Old Man's Blog

Chapter 61 Alpha_Drover Redux

Nyork, Unity


Colonel Jourdaine’s O-A woke him.

He had submitted sixteen of his junior officers for . The senior leadership was a heaving jumble of competing factions, but they all demanded junior officers of single-minded, unthinking loyalty. All but Alpha_Drover-successful officers were compliant to any senior. All the failed officers would find themselves, in due time, in some jurisdiction of dubious significance. Dealing with Malila Chiu was just a happy coincidence.

He opened his O-A as he lay in bed, a warm and newly ascendant ensign snoring prettily next to him after he had put her through her paces. Jourdaine reviewed the results of the current Alpha_Drover.

Of the sixteen officers in the command, one had failed to control his men and had been left in the virtual sally port as he’d tried to escape the simulation. One officer had attempted to reincorporate; his psyche was still wandering a self-contained labyrinth, a “glass bottle” in the CORE. He would be decanted in time. Thirteen of Jourdaine’s officers had succeeded. Lieutenant François Belkhadem had gone a little overboard perhaps. He had joined his troopers in the slaughter. His loyalty was unquestioned, but his leadership skills might need closer evaluation. They had found him covered in blood and laughing as he’d repeatedly pulled the trigger on an empty magazine. No doubt, he had a use.

Two had failed, thirteen had succeeded … and one had disappeared. Malila Chiu was nowhere to be found.

He nudged the sleeping ensign and motioned for her to leave, watching her as she dressed before rising himself. Jourdaine showered rapidly to take the scent of the girl away and, after dressing in fatigues, examined Chiu’s transcript.

He slid a few controls in his O-A, and the image of Major Benjamina Wouters appeared, looking worried and fatigued. As a Suarez holdover and head of operations for Alpha_Drover, she had a lot to prove.

“Major Wouters, congratulations on another successful Alpha_Drover!”

“Sir, I am glad you are pleased, sir. I think the exercise has gone well.”

Her eyes kept looking down and to the side, her breath quickening. He felt a surge of the woman’s stressors; she was lying.

Jourdaine let a moderate reprimand course through her, and she cringed. It served his purposes well to engender a little terror in his subordinates. The woman squirmed.

“What happened to Chiu? Did she fail, succeed, or try to reincorporate? Major?” he asked, smiling faintly.

Major Wouters had gone somewhat paler, and there was a sheen on her forehead. Her fear increased the uncertainty of her responses … but a reliable emotion nonetheless.

“Sir, I do not know, sir. She has failed to lead her men. That part is clear. I retrieved her CRNAs without difficulty, but we had to wait until the rest of the operation was near completion. The troopers in Chiu’s command were found with unfired weapons … except one, her platoon sergeant.

“All he can say was that he followed direct orders. It seems she was able to reincorporate without using the CORE. She restarted her own body and did some minor vandalism in the staging area before escaping to the streets of Filadelfya District.”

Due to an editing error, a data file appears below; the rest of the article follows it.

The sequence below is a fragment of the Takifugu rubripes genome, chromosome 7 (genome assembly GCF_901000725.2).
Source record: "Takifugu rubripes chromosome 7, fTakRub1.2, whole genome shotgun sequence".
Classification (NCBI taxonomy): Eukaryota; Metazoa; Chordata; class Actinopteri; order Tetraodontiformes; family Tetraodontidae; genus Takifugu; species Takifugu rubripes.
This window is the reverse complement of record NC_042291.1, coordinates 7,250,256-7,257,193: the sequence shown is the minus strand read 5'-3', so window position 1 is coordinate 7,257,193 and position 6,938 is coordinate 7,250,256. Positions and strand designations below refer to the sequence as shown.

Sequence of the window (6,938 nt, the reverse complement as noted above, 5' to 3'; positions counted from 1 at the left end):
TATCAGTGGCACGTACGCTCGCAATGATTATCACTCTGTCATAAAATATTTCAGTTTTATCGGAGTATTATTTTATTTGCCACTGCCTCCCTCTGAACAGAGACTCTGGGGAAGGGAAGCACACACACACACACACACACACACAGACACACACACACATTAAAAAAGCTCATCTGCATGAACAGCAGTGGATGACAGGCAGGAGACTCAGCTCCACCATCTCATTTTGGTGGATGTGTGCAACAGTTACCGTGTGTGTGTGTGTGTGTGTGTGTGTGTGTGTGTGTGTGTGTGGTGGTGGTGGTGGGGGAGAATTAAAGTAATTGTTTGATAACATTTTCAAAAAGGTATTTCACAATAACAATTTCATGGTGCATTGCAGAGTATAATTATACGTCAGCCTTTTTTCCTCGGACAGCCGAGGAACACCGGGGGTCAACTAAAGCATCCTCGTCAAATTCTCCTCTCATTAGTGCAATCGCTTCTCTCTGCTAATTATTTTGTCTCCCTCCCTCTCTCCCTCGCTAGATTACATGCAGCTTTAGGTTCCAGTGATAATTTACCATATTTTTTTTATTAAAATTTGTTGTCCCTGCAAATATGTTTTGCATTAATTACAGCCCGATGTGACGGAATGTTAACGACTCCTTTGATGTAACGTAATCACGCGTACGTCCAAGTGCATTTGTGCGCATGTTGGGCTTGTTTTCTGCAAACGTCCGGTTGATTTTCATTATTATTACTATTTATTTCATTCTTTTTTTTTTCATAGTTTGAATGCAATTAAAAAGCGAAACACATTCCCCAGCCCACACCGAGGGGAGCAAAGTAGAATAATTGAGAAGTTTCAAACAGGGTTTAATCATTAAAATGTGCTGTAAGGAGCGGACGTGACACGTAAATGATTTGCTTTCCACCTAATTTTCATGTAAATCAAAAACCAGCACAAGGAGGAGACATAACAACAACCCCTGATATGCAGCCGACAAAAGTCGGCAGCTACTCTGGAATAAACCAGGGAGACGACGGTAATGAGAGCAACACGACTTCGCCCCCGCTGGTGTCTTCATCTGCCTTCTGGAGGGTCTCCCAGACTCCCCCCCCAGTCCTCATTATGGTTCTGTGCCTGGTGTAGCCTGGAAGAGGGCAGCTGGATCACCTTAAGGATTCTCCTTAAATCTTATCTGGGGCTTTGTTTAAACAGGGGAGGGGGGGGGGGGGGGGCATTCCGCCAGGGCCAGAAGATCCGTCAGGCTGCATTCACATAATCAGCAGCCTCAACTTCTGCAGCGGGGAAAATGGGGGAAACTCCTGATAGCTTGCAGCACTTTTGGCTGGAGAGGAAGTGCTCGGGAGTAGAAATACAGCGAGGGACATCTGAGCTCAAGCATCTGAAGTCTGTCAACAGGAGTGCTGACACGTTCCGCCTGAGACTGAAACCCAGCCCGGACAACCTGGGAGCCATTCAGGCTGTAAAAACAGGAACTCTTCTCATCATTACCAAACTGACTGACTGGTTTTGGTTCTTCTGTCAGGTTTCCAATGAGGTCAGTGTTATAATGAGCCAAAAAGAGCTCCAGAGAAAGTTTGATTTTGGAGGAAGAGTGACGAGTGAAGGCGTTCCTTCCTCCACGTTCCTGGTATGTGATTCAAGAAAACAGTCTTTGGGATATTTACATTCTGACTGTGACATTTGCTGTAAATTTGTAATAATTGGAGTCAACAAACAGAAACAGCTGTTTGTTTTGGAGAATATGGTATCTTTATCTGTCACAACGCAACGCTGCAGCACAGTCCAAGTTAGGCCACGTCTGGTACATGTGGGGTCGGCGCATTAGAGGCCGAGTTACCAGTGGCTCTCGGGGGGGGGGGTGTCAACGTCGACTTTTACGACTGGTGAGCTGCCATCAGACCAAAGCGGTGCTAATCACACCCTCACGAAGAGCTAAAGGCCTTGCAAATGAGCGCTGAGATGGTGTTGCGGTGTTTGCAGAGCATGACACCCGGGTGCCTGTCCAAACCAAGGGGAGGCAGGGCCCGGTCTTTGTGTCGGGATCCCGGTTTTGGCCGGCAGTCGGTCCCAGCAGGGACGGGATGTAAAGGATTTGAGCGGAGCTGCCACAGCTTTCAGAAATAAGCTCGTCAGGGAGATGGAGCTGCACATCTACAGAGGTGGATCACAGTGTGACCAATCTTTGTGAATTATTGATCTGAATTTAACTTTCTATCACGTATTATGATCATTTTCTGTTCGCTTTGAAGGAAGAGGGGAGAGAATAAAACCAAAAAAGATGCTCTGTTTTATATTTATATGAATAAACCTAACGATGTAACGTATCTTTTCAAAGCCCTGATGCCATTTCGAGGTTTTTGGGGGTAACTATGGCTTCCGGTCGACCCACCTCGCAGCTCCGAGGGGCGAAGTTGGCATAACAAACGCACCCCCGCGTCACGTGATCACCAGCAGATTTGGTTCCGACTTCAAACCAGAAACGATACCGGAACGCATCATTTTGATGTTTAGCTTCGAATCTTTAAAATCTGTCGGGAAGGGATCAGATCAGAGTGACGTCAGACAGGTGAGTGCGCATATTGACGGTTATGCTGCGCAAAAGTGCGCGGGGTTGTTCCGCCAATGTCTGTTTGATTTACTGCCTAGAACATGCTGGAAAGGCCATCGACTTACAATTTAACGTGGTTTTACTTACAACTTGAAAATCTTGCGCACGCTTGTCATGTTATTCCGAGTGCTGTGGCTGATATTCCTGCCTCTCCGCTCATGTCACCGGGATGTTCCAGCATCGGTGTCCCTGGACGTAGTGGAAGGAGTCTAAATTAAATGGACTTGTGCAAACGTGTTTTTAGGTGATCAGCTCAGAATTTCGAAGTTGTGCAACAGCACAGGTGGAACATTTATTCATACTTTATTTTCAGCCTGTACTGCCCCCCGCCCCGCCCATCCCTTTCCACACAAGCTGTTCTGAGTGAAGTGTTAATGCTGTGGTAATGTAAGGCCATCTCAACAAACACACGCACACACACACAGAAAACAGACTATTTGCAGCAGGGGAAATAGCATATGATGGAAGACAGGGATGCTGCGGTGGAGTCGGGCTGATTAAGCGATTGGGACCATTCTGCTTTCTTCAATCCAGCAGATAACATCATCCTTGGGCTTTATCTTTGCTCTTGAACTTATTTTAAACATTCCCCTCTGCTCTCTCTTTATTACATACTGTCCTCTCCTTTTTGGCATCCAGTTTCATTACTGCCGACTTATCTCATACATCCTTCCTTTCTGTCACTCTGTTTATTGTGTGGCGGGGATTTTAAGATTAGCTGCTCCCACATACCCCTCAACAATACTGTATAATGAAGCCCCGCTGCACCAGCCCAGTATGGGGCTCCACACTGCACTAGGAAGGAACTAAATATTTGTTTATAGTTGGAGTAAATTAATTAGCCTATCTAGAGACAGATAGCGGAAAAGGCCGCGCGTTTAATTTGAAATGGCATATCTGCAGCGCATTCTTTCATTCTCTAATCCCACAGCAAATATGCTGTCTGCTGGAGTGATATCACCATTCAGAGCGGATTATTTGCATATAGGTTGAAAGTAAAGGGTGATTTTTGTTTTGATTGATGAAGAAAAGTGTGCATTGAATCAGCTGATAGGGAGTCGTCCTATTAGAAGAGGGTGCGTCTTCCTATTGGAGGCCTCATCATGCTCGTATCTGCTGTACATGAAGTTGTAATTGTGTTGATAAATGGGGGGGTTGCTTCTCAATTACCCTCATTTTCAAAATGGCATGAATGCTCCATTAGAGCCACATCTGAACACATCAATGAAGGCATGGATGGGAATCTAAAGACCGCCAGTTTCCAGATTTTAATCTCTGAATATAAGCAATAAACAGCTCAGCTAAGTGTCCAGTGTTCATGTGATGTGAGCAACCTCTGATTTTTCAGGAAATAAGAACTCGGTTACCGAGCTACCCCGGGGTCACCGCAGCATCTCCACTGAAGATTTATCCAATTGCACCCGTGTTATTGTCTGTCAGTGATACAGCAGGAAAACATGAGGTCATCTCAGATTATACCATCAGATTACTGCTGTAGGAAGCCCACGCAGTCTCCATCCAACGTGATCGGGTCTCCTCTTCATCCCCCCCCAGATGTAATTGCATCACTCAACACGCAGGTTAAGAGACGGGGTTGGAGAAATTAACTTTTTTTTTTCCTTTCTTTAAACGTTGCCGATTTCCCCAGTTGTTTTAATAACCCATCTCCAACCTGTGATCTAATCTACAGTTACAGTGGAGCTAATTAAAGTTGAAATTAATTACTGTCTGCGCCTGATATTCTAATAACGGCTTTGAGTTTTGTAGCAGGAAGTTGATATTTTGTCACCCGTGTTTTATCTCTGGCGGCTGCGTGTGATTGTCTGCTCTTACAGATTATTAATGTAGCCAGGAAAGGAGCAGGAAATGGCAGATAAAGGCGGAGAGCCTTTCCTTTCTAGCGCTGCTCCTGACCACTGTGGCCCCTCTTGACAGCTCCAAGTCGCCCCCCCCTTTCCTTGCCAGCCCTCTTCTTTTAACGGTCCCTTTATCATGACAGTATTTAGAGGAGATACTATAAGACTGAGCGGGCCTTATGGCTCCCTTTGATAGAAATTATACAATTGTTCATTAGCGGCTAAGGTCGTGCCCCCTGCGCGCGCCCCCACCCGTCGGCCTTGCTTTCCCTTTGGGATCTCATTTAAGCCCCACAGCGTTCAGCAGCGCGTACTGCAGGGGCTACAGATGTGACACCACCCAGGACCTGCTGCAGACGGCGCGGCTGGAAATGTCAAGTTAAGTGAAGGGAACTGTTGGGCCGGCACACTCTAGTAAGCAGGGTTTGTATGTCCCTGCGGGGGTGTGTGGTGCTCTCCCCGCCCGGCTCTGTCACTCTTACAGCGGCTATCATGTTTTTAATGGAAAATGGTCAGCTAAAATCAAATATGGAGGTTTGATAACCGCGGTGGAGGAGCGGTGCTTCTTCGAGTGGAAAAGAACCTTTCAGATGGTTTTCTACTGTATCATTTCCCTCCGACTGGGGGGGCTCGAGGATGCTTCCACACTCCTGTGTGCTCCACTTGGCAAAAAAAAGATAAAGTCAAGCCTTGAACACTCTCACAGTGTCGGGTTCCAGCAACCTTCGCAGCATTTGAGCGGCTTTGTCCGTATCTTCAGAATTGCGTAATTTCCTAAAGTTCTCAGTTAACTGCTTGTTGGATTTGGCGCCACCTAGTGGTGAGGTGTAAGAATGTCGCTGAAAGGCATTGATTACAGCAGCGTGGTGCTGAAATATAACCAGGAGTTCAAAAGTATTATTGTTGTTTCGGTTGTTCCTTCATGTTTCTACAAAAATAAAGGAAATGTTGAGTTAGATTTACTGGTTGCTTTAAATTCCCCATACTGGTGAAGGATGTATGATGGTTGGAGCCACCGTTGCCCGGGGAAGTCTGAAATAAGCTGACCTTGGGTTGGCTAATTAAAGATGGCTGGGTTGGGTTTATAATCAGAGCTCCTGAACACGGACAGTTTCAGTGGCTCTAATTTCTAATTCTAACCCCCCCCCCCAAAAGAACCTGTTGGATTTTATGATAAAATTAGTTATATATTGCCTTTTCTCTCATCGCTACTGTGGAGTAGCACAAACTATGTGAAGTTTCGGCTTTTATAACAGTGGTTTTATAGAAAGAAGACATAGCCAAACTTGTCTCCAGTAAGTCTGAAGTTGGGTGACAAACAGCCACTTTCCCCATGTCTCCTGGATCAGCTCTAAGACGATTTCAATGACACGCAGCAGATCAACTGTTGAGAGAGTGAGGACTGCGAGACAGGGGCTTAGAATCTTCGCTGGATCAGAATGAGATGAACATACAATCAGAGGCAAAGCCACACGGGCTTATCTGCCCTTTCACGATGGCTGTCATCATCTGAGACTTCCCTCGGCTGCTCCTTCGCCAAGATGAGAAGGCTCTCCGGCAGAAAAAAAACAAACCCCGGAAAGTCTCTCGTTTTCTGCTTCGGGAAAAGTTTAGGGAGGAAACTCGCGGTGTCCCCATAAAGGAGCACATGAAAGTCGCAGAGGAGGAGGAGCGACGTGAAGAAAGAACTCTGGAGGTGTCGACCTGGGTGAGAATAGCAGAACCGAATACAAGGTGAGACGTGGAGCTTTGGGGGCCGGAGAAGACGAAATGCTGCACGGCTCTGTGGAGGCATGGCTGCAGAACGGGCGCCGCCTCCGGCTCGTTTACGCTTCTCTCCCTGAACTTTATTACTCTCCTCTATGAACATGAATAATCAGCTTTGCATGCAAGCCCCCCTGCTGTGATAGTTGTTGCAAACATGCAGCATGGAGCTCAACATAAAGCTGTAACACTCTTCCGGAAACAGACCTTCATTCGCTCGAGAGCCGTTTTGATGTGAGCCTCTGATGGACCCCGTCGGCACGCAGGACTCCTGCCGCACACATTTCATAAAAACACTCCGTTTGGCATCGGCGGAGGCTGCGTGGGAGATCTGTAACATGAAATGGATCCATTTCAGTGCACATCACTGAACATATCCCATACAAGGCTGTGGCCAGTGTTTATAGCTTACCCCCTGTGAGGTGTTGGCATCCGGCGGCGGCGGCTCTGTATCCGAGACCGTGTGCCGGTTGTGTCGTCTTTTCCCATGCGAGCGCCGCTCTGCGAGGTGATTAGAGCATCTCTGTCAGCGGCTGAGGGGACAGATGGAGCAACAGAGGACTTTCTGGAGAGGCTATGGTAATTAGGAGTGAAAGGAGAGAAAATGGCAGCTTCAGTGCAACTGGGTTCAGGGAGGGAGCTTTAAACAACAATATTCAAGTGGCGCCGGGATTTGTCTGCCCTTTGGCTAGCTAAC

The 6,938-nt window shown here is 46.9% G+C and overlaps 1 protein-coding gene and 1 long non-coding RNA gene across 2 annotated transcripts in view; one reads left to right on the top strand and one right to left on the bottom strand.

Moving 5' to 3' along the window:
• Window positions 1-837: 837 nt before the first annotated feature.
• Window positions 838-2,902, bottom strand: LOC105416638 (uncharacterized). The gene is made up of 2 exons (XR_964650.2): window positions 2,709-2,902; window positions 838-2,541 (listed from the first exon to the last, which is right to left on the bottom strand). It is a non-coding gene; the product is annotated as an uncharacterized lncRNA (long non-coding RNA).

“How is that possible, Major?”

“Lieutenant Chiu apparently was wounded in a weapons mishap. She ordered her sergeant to fire upon her. With the antifrat subroutines suspended, the shot did real damage. She reincorporated due to a power surge within the local node of the CORE. It is not immediately apparent whether that was volitional or not.

“She walked south from Chinatown to the old city center. There, she obtained some cocaine. That is all we have, sir!” Wouters finished with a grimace.

“What are you doing to intercept Chiu, Major? We can’t have a failed candidate wandering the streets and scaring the citizens,” Jourdaine said, quietly delighted that Chiu had made a run for it. She was out of the way, and he could clean her up at his leisure.

“I have already sent patrols to intercept her, sir. I anticipated your desire to keep the citizens unaware and have sent small groups of her fellow officers in civilian garb.”

“Very good, Major. Let me know when you have made progress,”

This was the last time he wanted to think about Lieutenant Chiu. It was her role, now, to evaporate into anonymity.

Malila watched the distant lights south of the bridge and tried to steady her hands as she took the spike of tightly wound wire and slid it into her nose, feeling it slip past the sensitive tissue.

Cocaine was an interesting drug. She had learned about it from Moses. He’d used it on some of his cattle with a nasty parasite in the nasal passages. It was a local anesthetic, shrank the lining of the passages, and stopped most bleeding. As for her own experiment, Malila was amazed at how far she could pass the spike blindly. She felt obstruction and pain and stopped. She retreated until the pain receded and then advanced again. Blood, her blood, dripped off the end of the spike, but this time she did not stop until the spike was fully inserted. She waited.